A Sad Duty: Telling Dad's War Buddy of his Passing
December 8, 2010
Dear Mr. Kellan,
I am writing to let you know that my father, Jim Edwards, passed away on April 29, 2010. He was 95 years old. He fell at the end of March resulting in a compressed lumbar fracture. He survived the fall, but while in skilled nursing for rehabilitation he developed pneumonia and had to be readmitted to the hospital. He didn’t respond to IV antibiotics and developed early signs of heart failure. The hospital’s palliative care team met with the family and told us that my father could not recover. The doctor estimated that he had two weeks to two months to live. We took Dad back to his home with hospice support and with 24 hour care provided by our family, including a granddaughter who is a nurse. My father lived 2 more weeks. But during those two weeks my brother and I, the four grandchildren and four great-grandchildren were able to spend time with Dad. I sang the old songs my dad loved with him and we shared tender moments in the days leading to his death. Dad remained alert and cheerful visiting with family until just days before his death when he lost the ability to speak. In the pre-dawn hours on April 29, he died quietly and painlessly in his sleep. His death was as he wished, at home, with his family around him. We are grateful for that. My dad was a good man who lived a long and happy life.
I wanted to let you know how highly my dad spoke of you Mr. Kellan. During his later years he often talked of his time overseas during World War II. He told me how he met you during his initial training at Camp Callan in California and how from then on you were best friends spending the entire war together on the same anti-aircraft crew. You sailed from San Francisco to Sydney, Australia, together aboard the USS West Point headed for military operations in the Pacific Theater. At the War's end you returned together on the USS J.C. Breckenridge coming full circle back to San Francisco, where you boarded a train to the MidWest. The two of you finally parted ways each to go to his own hometown. Two soldiers who spent the entire war together. An amazing story of friendship, endurance and survival. Whenever he talked of the War, Dad always spoke of Davis, Poole, Kellan and himself. He felt the friendships he forged during his military experiences were as deep as any he made in his lifetime even though the four of you were rarely able to see each other after the war. And of all his buddies, Army or civilian, he told me that he never made a better friend in his life than you, Mr. Kellan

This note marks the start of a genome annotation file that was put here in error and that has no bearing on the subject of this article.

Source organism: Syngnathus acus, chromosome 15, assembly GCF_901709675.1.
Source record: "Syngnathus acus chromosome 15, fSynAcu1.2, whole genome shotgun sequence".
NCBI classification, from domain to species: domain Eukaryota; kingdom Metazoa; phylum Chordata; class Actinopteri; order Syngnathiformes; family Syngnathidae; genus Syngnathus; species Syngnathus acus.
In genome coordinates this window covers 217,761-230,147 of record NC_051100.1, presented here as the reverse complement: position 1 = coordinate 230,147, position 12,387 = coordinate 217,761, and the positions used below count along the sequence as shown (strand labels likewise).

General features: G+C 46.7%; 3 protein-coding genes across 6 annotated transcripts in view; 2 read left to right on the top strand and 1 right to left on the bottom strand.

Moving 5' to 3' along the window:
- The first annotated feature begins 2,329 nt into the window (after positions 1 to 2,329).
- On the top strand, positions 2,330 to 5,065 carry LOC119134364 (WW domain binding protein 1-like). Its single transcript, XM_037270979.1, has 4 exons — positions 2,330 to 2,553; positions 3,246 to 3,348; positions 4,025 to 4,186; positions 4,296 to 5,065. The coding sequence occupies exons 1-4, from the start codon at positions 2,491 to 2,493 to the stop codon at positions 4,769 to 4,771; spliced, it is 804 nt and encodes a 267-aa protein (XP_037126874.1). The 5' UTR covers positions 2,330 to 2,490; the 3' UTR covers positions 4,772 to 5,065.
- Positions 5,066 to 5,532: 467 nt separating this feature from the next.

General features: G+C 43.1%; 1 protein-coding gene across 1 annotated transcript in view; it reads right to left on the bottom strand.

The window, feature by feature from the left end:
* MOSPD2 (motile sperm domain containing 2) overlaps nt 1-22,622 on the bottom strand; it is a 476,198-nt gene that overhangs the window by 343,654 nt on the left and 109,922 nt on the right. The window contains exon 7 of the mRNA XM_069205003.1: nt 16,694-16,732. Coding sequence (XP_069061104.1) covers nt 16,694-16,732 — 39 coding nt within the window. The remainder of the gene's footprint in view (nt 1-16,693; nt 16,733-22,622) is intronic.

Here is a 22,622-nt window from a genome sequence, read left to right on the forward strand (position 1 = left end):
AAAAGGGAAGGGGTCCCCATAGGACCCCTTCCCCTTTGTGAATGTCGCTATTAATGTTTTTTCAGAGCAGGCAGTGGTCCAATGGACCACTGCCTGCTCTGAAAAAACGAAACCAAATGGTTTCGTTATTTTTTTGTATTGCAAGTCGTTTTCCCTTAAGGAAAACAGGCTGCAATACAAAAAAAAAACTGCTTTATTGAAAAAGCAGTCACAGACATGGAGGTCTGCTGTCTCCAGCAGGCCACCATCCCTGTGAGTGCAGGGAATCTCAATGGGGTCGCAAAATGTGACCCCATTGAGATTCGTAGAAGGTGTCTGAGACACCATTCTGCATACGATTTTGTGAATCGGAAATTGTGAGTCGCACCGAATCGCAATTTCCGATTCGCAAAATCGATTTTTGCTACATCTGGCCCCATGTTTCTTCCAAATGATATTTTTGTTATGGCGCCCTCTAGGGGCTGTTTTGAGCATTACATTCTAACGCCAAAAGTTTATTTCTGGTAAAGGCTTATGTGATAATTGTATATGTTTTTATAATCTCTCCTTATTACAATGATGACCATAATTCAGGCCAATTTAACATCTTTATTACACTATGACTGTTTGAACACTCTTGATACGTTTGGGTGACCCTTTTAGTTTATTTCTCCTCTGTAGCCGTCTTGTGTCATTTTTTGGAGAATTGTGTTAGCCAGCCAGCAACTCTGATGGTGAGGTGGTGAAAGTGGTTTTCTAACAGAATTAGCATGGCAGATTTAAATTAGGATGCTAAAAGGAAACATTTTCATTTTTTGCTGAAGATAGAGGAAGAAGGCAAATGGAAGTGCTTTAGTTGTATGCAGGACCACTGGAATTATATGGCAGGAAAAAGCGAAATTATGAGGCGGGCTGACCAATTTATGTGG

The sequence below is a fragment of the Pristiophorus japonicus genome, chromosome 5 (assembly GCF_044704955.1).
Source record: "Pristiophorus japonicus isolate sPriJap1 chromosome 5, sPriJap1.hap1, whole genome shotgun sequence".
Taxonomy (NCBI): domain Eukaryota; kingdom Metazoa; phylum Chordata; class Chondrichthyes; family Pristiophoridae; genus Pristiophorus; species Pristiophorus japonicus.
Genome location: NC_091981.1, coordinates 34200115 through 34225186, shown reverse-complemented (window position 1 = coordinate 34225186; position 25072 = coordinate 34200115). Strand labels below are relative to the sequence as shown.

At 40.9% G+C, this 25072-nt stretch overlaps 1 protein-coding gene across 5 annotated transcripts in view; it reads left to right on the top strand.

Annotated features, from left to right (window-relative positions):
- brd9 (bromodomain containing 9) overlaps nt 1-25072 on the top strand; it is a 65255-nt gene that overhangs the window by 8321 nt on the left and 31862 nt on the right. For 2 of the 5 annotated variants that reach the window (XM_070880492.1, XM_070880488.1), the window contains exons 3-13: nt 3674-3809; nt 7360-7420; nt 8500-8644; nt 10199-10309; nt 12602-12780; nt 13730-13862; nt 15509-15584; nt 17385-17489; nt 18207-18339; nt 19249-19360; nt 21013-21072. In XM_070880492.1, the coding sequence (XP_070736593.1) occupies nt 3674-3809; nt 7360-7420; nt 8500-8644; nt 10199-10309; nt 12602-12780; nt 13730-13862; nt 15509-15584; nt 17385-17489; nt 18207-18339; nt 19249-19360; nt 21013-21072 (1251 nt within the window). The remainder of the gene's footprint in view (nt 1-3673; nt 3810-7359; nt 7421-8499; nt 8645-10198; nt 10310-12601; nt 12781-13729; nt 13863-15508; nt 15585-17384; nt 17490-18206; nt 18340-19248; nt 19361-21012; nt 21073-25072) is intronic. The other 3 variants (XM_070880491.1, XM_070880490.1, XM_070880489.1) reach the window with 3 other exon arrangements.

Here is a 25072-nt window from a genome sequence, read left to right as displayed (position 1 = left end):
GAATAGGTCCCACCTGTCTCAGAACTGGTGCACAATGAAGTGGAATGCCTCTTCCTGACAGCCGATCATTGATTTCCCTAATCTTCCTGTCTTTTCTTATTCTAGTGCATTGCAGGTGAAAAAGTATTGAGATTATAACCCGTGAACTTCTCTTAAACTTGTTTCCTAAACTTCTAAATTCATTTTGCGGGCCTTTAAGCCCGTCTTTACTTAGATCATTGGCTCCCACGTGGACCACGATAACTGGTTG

I remember your family’s visit with us in Kansas City in the 1950’s. You were from Upper Michigan and used to cool summers. The summer you chose to visit us was one of the hottest summers on record. This was before most homes (including ours) had air conditioning. Somehow you and your family managed to survive our heat and humidity. You kindly brought with you a child's necklace for me and I want you to know that I still have it. Later we visited your family in Michigan. I think that was the last time you and Dad saw each other. But you spoke each year at Christmas on the phone and exchanged occasional cards and letters.
Thank you for being my dad's best friend. He remembered you and spoke of you until the end of his life. I apologize for taking so long to notify you of his passing. It was just such a hard letter to write.